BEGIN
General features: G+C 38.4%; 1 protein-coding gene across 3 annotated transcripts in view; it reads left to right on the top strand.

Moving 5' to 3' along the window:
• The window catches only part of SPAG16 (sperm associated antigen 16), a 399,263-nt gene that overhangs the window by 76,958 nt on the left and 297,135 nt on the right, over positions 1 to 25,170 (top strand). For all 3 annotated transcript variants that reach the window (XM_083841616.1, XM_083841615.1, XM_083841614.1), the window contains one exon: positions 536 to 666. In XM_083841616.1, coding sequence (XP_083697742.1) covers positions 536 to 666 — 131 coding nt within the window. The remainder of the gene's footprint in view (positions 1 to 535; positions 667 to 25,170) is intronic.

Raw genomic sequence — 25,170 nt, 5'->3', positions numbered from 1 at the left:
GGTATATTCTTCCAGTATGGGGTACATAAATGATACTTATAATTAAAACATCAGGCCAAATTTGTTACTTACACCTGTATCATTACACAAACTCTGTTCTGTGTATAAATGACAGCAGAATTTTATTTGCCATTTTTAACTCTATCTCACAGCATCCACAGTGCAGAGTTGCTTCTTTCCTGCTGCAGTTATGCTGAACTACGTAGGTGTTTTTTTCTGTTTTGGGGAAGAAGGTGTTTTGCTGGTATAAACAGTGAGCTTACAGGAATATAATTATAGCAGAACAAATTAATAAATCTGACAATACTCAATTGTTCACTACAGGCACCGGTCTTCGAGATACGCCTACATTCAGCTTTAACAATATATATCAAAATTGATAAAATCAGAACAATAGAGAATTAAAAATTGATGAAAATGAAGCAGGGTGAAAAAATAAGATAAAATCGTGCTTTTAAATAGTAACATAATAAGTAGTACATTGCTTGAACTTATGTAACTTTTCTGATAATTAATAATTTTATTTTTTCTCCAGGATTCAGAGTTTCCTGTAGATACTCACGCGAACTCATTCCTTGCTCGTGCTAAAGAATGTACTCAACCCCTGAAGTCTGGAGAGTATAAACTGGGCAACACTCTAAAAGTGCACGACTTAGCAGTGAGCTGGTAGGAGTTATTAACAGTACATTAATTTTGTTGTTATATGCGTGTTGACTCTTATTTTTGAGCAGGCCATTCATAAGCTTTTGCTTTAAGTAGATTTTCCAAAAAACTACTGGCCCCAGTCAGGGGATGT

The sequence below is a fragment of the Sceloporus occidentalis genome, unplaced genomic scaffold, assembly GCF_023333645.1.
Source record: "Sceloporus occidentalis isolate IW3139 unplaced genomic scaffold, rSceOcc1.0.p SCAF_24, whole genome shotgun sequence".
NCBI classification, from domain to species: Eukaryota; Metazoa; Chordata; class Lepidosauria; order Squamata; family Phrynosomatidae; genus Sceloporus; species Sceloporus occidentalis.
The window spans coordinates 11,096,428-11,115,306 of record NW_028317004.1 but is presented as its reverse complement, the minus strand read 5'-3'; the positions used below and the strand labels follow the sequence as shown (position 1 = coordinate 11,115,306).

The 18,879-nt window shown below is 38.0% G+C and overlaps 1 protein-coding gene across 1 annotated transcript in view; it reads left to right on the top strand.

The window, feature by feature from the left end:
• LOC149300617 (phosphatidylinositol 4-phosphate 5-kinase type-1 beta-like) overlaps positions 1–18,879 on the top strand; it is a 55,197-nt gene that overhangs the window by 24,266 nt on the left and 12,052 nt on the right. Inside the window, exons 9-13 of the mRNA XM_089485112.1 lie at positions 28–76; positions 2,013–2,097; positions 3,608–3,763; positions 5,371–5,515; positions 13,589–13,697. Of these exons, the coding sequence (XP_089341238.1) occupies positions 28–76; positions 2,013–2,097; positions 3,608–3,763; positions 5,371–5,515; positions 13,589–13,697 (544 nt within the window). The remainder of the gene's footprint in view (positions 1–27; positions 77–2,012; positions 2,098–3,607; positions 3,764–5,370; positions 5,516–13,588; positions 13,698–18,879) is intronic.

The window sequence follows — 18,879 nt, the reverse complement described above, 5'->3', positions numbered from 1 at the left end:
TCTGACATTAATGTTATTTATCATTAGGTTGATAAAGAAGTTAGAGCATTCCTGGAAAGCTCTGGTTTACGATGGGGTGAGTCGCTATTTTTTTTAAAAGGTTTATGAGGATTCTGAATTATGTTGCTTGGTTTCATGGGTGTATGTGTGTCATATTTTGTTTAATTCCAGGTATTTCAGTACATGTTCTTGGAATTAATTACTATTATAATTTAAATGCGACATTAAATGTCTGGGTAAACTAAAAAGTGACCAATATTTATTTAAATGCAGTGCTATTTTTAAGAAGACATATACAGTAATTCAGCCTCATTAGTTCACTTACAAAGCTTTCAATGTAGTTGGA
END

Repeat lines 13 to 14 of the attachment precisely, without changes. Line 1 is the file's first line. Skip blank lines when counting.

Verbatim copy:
The window sequence follows — 18,879 nt, the reverse complement described above, 5'->3', positions numbered from 1 at the left end:
TCTGACATTAATGTTATTTATCATTAGGTTGATAAAGAAGTTAGAGCATTCCTGGAAAGCTCTGGTTTACGATGGGGTGAGTCGCTATTTTTTTTAAAAGGTTTATGAGGATTCTGAATTATGTTGCTTGGTTTCATGGGTGTATGTGTGTCATATTTTGTTTAATTCCAGGTATTTCAGTACATGTTCTTGGAATTAATTACTATTATAATTTAAATGCGACATTAAATGTCTGGGTAAACTAAAAAGTGACCAATATTTATTTAAATGCAGTGCTATTTTTAAGAAGACATATACAGTAATTCAGCCTCATTAGTTCACTTACAAAGCTTTCAATGTAGTTGGA